We overmedicate our elders with dementia and agitation. When they are bored, and get restless or come asking questions for the 30th time, we treat them for “anxiety.” When they get extremely angry at us, or won’t sleep at night, or are slow to dress and swat back when they are hurried, they get medicated. This is not OK.
Let’s look at the alternatives. Nancy Shier-Anzelmo has been a Gerontologist teaching at Sacramento State University and developing programs for improving quality of life for over 20 years.
In her work, Shier-Anzelmo sees again and again that pills are used instead of trying to engage and interest the patient. If an elder is rummaging around, restless, and asking endless questions, she sees that that person is not engaged.
In the elder-care world, we talk a lot about “person-centered care.” But what is “person-centered” about prescribing pills when we could instead try to make the elder more engaged in his or her life?
Truly person-centered care would try to assess why a person is restless? What would they enjoy doing at this point? Would they like to be baking cookies, or would they prefer to be taking a virtual tour of the Metropolitan Museum of Art? Would they like to play Wii Bowling? Would they like to go out golfing, or sing with a group?
Like most of us, elders are less likely to get into trouble if they are engaged and busy. They are more likely to sleep well at night if they are active during the day. It may work for some communities to have elders with dementia up at night. But many facilities don’t have the same coverage at night, when a wandering elder may disrupt others, or get hurt.
I never advocate use of sleeping pills. One of the concepts I find most difficult to communicate to caregivers is really quite simple: If an elder is to sleep at night, he must be active during the day. He may need a one-hour nap, but if they sleep 2–4 hours in the afternoon, well, there goes good sleep for the night. More sleeping pills will not make an elder sleep more at night. Often, increased use of sleeping pills just makes the patient they often just sleep harder during the day.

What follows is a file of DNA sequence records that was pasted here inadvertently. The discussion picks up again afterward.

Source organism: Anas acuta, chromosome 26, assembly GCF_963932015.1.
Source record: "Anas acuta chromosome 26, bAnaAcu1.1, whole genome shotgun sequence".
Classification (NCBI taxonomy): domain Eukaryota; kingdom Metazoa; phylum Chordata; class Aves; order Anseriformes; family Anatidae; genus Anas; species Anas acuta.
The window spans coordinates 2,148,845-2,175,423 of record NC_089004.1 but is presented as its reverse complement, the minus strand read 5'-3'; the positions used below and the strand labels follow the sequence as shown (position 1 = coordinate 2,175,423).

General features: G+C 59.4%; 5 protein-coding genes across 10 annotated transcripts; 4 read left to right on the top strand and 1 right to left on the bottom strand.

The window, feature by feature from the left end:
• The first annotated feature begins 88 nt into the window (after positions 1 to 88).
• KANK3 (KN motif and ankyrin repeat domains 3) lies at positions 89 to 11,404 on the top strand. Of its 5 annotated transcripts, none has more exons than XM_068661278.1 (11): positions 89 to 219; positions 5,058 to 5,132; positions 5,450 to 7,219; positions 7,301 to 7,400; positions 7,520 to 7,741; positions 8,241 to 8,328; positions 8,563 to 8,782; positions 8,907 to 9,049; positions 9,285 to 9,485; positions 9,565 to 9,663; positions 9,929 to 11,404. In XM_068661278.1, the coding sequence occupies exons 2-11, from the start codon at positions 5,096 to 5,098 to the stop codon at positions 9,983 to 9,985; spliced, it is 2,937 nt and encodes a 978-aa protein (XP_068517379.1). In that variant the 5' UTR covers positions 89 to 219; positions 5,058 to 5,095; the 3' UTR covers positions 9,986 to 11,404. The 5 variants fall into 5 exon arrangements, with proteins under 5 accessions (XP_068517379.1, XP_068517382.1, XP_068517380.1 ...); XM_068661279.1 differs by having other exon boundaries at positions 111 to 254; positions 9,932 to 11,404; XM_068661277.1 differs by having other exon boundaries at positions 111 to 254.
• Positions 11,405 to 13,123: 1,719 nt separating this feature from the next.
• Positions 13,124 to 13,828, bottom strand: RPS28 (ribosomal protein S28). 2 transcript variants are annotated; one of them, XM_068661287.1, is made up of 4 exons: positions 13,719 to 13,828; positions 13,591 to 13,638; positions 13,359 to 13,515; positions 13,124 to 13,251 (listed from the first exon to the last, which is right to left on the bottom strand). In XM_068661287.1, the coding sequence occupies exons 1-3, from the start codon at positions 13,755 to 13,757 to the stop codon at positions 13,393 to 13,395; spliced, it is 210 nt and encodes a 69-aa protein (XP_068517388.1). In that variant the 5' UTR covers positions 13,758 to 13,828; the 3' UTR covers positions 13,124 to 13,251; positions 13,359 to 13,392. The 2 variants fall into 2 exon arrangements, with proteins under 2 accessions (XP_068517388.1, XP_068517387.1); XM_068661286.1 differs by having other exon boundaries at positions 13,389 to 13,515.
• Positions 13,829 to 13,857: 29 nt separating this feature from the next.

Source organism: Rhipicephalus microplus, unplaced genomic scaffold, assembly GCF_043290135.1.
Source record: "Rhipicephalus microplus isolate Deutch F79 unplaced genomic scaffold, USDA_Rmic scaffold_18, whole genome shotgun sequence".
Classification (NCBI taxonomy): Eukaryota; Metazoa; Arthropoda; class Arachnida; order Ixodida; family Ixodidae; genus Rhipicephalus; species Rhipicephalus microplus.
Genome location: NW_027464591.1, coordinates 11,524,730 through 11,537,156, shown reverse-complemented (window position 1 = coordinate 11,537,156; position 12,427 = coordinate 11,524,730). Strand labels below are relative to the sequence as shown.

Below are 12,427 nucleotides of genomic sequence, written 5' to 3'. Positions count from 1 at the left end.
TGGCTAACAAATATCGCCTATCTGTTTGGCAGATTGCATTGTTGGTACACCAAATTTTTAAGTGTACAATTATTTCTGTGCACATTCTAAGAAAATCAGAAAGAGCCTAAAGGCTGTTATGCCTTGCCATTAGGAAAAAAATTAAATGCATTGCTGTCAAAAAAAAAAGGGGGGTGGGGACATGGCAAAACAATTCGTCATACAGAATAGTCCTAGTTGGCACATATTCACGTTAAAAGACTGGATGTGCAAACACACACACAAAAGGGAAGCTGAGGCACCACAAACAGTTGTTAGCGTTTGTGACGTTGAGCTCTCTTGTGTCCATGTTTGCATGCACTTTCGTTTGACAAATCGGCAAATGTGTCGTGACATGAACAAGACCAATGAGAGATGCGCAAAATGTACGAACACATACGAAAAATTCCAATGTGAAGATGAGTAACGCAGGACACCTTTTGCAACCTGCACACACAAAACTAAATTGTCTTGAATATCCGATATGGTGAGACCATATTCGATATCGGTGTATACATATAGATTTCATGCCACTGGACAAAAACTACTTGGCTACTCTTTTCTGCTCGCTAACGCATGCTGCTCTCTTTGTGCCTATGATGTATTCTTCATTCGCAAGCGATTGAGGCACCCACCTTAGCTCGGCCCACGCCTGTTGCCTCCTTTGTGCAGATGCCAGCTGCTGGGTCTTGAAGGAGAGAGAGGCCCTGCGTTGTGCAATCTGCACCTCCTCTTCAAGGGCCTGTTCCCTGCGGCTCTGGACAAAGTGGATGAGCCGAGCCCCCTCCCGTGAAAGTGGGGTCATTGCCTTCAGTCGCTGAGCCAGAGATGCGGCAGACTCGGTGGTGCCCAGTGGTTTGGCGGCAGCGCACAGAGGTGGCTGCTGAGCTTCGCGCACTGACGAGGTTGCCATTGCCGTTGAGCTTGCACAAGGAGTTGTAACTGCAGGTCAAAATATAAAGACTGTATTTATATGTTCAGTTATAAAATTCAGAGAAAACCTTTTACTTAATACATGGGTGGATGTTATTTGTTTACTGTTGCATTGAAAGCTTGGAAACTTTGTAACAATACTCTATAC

I will address reorienting the sleep cycle in another post.
Here are a few tips though: Avoid Tylenol PM—a pain reliever is OK at bedtime. Benadryl, or any anticholinergic medication is not. (See the Medications page) Also avoid caffeine. You might need it, but elders will be much better off without it. Patients who cut out caffeine have fewer sleep problems, less bladder irritation, and less need to urinate at night.
We need to make sure that we address pain. Nothing makes me more sad than seeing agitated elder get an Ativan, when what they really need is a painkiller like Tylenol.
Arthritis can be painful. I am a fan of Tylenol 500 mg three times a day. (As with all medical issues in this blog—do not do anything without the direction of your doctor—a rare person should not take Tylenol, those with liver failure, or who are not eating and drinking well.) An elder with dementia did not get magically cured from his arthritis that he has had for the last 20 years. Now, he just cannot name his discomfort and ask for pain medication.
Sometimes the pain is so bad, that Tylenol does not treat it. I have seen elders with dementia who were very angry until their pain was better controlled, with a strong medication such as Vicodin or a very small amount of long-acting pain medications such as Methadone. (Again, don’t do this without consulting a doctor.)
We must also learn to take our time in helping an elder with dementia with activities of daily living. They process more slowly. Get down on their level, be friendly and gentle and give a choice of two options “Would you like the red pants or the blue pants?” Then wait. Don’t hurry or criticize clumsiness or repetition. Remember, an elder with dementia will reflect what they see and feel. If you exhibit anxiety or anger, the elder will reflect that back.
Teepa Snow, an occupational therapist, has many suggestions for how to help an elder with feeding or brushing teeth—activities that often result in anxiety. For instance, if you’re working with a right handed elder, shake with the right hand, then hook thumbs and bring your hand around with theirs; so you will hold the fork or the toothbrush, but you help them sense when something is coming to their mouth. If you use this technique, they are ready for something to happen. It results in much less surprise, fear and agitation.
In short, most agitation in dementia should be addressed with US changing our behaviors. Not pills. Often, the pills cause more problems than they solve.
Elizabeth Landsverk MD Geriatrician, House calls doctor for Marin, Burlingame, San Francisco, San Jose, Walnut Creek On call 24/7, working to avoid trips to the ER Working to reduce medications, and improve enjoyment of every day